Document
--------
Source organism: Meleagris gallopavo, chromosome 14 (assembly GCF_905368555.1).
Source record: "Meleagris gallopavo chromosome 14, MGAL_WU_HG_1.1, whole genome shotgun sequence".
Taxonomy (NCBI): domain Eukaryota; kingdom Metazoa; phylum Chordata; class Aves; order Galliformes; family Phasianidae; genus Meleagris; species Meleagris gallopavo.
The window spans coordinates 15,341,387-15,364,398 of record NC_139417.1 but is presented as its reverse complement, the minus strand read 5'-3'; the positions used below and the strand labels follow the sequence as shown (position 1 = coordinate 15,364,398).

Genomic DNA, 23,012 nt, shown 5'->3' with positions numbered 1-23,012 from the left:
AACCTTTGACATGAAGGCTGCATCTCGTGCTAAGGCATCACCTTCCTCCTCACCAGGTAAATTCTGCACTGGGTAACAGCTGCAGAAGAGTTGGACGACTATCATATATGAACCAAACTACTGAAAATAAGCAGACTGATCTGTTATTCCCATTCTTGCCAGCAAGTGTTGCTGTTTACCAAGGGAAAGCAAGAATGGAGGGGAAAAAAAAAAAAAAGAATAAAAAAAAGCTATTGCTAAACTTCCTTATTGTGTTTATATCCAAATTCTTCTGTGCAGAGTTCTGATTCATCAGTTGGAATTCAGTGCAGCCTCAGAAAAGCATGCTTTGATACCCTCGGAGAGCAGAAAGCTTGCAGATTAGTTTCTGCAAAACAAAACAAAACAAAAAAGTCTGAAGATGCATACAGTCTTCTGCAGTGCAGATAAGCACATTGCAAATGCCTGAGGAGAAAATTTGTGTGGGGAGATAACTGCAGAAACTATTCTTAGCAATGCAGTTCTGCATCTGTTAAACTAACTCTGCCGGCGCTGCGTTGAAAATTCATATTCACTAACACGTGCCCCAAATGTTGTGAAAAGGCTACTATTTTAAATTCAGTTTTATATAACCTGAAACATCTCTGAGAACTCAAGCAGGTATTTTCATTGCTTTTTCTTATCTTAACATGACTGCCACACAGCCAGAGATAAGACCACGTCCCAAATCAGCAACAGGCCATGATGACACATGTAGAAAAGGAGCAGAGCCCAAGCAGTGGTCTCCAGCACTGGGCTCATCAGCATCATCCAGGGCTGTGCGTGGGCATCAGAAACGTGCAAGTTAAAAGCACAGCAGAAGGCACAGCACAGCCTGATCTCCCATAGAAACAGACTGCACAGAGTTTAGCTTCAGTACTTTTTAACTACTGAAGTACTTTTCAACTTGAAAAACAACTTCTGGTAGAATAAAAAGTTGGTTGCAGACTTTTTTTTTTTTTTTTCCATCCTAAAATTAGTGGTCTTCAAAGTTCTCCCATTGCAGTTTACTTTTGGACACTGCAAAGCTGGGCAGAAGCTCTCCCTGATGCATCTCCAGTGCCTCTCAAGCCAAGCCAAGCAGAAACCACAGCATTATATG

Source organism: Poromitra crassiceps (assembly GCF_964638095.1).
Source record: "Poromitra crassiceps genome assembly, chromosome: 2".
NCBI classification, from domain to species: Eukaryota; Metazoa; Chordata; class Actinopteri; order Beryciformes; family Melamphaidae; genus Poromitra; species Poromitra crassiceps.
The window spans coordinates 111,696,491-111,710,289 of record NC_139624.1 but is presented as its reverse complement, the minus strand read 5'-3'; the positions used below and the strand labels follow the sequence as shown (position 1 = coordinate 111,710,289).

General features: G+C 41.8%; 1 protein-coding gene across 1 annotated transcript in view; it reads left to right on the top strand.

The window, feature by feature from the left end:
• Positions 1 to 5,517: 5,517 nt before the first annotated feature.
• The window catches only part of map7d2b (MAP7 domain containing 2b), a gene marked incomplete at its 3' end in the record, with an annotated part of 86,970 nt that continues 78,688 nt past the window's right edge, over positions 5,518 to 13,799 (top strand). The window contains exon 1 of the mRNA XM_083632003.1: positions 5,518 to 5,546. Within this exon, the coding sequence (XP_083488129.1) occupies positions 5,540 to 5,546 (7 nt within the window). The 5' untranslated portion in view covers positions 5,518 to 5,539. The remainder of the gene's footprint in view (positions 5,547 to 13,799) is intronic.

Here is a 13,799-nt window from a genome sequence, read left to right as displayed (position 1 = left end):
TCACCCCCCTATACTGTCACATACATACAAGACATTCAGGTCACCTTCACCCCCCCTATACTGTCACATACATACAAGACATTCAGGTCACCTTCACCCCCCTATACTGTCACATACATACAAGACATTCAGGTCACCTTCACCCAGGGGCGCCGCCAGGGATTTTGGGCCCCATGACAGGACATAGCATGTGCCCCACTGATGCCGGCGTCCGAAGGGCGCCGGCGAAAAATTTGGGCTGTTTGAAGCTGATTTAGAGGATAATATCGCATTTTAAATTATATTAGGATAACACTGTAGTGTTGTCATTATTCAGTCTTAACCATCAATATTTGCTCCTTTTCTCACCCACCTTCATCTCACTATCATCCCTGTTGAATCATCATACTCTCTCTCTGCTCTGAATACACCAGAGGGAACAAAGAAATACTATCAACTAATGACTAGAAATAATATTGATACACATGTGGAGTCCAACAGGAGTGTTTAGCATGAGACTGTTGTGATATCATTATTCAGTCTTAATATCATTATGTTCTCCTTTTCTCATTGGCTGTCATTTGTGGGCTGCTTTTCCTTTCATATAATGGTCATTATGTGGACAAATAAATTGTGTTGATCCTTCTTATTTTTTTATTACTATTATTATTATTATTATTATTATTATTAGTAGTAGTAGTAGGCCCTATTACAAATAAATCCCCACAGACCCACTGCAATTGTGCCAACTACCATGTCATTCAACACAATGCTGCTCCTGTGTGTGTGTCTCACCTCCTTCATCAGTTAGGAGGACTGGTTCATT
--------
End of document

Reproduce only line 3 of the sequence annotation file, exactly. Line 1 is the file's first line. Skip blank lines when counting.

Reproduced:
Taxonomy (NCBI): domain Eukaryota; kingdom Metazoa; phylum Chordata; class Aves; order Galliformes; family Phasianidae; genus Meleagris; species Meleagris gallopavo.